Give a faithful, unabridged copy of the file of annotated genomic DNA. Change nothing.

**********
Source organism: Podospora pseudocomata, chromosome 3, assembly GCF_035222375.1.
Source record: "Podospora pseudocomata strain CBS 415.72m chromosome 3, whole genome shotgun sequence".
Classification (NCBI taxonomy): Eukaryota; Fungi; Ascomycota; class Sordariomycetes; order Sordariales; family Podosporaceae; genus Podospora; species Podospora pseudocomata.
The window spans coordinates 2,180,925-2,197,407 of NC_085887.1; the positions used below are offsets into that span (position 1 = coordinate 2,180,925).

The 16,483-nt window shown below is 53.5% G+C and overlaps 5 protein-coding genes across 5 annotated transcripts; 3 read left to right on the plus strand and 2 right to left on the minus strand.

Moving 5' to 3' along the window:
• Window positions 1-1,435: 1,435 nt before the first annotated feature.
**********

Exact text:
Source organism: Podospora pseudocomata, chromosome 3, assembly GCF_035222375.1.
Source record: "Podospora pseudocomata strain CBS 415.72m chromosome 3, whole genome shotgun sequence".
Classification (NCBI taxonomy): Eukaryota; Fungi; Ascomycota; class Sordariomycetes; order Sordariales; family Podosporaceae; genus Podospora; species Podospora pseudocomata.
The window spans coordinates 2,180,925-2,197,407 of NC_085887.1; the positions used below are offsets into that span (position 1 = coordinate 2,180,925).

The 16,483-nt window shown below is 53.5% G+C and overlaps 5 protein-coding genes across 5 annotated transcripts; 3 read left to right on the plus strand and 2 right to left on the minus strand.

Moving 5' to 3' along the window:
• Window positions 1-1,435: 1,435 nt before the first annotated feature.